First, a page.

BBC News: By Philippa Roxby & Nick Triggle – A decision to vaccinate all 12 to 17-year-old children against COVID is unlikely to be recommended by UK vaccine experts imminently, the BBC has been told.
Certain groups of children may still be offered a COVID jab – but not all.
A statement from the Joint Committee on Vaccination and Immunisation (JCVI) is expected in the coming days.
The government will then make a final decision on whether teenagers will be included in the mass rollout.
Vaccinating all over-18s with a first dose and two-thirds of adults with a second dose by July 19 is the latest target set by the UK government.
There has been much speculation over whether children were going to be included in the UK’s vaccination programme against COVID-19 after regulator the MHRA approved Pfizer’s use in 12 to 15-year-olds recently.
But the JCVI – the committee of UK vaccine experts which advises the government on the best approach – has not yet made any formal recommendation on the matter.
Current advice is that 16 to 18-year-olds can be offered a Pfizer jab if they are in a priority group, or live with someone who has a weakened immune system.
The committee may be waiting for more safety data on children who have been vaccinated in other countries, such as the US and Israel, before making its decision.
The MHRA’s approval was based on trials of the Pfizer vaccine in 2,200 adolescents in the US which showed it was safe and effective, but this is a relatively small number.
At the same time, the UK’s stock of Pfizer and Moderna vaccines is being prioritised for adults aged 18 to 40 – who are not being offered AstraZeneca – meaning supplies available for children are currently low.
However, for the experts there are a whole host of factors to consider, including the benefits and risks for children, as well as other wider ethical issues.
‘Finely balanced issue’
Children’s risk of severe disease from COVID is tiny, deaths are extremely rare and have only occurred in UK children with profound underlying and life-limiting conditions. The direct benefits to them of vaccination would be low.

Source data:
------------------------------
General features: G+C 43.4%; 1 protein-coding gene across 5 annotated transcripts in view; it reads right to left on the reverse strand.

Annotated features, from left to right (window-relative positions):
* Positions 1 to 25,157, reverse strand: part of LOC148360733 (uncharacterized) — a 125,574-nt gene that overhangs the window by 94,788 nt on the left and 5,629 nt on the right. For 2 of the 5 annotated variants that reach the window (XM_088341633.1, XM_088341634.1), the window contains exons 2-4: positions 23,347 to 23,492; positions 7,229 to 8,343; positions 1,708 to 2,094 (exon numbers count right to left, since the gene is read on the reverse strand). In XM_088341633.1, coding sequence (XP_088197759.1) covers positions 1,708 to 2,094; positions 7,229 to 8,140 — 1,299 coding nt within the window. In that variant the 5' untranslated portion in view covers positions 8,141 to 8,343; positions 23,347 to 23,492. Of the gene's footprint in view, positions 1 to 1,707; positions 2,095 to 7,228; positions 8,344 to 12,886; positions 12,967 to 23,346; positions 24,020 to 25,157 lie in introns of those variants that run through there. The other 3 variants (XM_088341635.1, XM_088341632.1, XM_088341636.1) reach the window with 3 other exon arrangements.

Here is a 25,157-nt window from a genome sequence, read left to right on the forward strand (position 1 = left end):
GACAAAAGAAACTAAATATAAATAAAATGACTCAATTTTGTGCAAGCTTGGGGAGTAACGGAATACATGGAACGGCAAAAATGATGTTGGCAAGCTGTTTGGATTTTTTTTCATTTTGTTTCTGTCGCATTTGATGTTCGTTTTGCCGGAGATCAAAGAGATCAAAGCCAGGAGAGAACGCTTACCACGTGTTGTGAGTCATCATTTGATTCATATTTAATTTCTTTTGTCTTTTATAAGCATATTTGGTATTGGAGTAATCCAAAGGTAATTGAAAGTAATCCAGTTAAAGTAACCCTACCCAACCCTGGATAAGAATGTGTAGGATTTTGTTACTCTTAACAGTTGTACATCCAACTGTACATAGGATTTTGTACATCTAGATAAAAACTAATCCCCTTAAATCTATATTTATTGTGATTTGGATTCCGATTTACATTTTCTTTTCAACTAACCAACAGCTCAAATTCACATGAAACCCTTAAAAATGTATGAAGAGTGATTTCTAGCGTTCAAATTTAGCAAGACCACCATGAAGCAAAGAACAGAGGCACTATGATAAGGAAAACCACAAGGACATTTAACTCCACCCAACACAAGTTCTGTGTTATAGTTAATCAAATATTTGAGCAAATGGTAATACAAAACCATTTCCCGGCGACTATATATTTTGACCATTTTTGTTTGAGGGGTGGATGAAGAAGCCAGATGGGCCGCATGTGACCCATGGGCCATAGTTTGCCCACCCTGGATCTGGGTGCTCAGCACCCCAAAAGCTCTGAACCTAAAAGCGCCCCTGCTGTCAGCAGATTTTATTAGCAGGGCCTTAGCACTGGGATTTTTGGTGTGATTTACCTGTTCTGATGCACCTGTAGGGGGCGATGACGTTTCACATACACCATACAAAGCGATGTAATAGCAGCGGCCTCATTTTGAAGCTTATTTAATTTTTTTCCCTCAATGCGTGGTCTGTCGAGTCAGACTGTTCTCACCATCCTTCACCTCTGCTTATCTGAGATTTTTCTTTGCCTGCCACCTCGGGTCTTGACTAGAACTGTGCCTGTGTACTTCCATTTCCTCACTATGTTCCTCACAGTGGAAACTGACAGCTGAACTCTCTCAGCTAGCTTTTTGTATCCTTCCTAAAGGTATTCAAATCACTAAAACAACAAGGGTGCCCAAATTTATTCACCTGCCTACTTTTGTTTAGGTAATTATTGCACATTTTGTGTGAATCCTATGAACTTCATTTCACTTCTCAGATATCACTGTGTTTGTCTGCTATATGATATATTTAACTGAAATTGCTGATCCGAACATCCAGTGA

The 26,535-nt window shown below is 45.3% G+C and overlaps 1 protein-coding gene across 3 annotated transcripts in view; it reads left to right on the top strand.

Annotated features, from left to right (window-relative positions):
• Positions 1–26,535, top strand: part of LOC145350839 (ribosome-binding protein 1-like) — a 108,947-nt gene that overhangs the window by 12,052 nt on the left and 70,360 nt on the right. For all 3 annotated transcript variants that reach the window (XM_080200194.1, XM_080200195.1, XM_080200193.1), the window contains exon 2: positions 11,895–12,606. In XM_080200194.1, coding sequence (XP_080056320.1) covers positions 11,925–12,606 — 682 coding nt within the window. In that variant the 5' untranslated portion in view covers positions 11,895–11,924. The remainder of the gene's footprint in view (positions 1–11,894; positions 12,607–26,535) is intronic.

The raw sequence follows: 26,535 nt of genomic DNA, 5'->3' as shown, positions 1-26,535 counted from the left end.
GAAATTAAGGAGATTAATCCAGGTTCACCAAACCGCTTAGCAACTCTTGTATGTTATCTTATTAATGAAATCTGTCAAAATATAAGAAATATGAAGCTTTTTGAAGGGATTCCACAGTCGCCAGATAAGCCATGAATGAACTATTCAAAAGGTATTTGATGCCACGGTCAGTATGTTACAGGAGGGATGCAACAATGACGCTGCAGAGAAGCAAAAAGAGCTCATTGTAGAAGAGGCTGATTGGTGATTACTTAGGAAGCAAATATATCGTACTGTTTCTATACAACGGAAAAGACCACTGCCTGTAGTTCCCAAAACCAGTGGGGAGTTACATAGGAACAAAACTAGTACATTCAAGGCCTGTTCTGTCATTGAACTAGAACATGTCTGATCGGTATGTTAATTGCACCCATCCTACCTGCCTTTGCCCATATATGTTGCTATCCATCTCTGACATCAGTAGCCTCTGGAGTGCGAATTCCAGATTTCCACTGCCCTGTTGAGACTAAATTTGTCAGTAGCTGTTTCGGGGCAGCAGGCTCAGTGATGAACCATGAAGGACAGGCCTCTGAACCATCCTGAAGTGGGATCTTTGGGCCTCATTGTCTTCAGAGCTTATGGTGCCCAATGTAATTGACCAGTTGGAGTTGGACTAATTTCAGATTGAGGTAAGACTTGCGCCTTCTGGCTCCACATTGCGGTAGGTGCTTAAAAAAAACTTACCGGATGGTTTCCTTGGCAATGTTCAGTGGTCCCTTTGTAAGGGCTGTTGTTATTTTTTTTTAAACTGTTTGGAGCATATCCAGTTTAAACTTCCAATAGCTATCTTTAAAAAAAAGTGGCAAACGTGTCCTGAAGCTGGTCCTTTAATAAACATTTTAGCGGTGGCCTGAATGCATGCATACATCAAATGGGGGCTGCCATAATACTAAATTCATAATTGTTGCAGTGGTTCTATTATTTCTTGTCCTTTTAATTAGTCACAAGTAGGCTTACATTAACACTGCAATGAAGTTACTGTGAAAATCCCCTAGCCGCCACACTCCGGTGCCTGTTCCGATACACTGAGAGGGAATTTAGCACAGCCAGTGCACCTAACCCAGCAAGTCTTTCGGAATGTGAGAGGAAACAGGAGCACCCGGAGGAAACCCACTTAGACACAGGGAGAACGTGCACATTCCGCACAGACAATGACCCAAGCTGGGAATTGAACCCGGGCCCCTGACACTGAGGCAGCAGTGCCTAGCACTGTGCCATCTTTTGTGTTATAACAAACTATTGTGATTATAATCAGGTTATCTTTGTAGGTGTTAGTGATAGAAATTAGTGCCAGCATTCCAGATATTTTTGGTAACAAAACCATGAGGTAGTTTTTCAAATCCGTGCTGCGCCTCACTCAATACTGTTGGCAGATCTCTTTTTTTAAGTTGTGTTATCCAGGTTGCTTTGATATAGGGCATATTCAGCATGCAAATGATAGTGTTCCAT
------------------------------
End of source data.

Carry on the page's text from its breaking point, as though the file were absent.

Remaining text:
Some people question whether it’s morally right to vaccinate children in the UK, when so many millions of other people in the rest of the world are still unvaccinated.
On the other hand, vaccinating children could reduce infections across society, help protect adults and the vulnerable who are most at risk, and keep schools open.
“This is a very finely balanced issue and a difficult decision,” says Prof Calum Semple, professor of outbreak medicine and child health from the University of Liverpool, who is also a member of the scientific advisory group, Sage.
He said he was “veering towards not vaccinating children” because of the need to get the vaccine into the arms of more hard-to-reach adults instead.
“The virus is spreading in schools because it’s got nowhere else to hide at the moment,” Prof Semple said, adding that improved ventilation in classrooms was much more of a priority than masks in schools.
Vaccinating children would be “mainly to protect public health and reduce transmission”, he added.
It’s possible the government is not rushing any decision because it wants to see the impact of vaccinating all adults in the UK on virus cases, which have been rising steadily since the end of May.
A target of giving two doses to two-thirds of the UK’s adult population was set by the prime minister on Monday – but that is principally the over-40s, who are due to receive the AstraZeneca vaccine.
There are concerns there are not enough Pfizer or Moderna vaccines to start vaccinating younger age groups any earlier.
A Department of Health and Social Care spokesperson said: “No decisions have yet been made on whether people aged 12 to 17 should be routinely offered Covid-19 vaccines.
“We will be guided by our expert advisers, and the government has asked the JCVI for its formal recommendation. We will update in due course.”
- Top Feature Photo: COPYRIGHT GETTY IMAGES – A 13-year-old boy is vaccinated with the Pfizer-BioNTech vaccine in May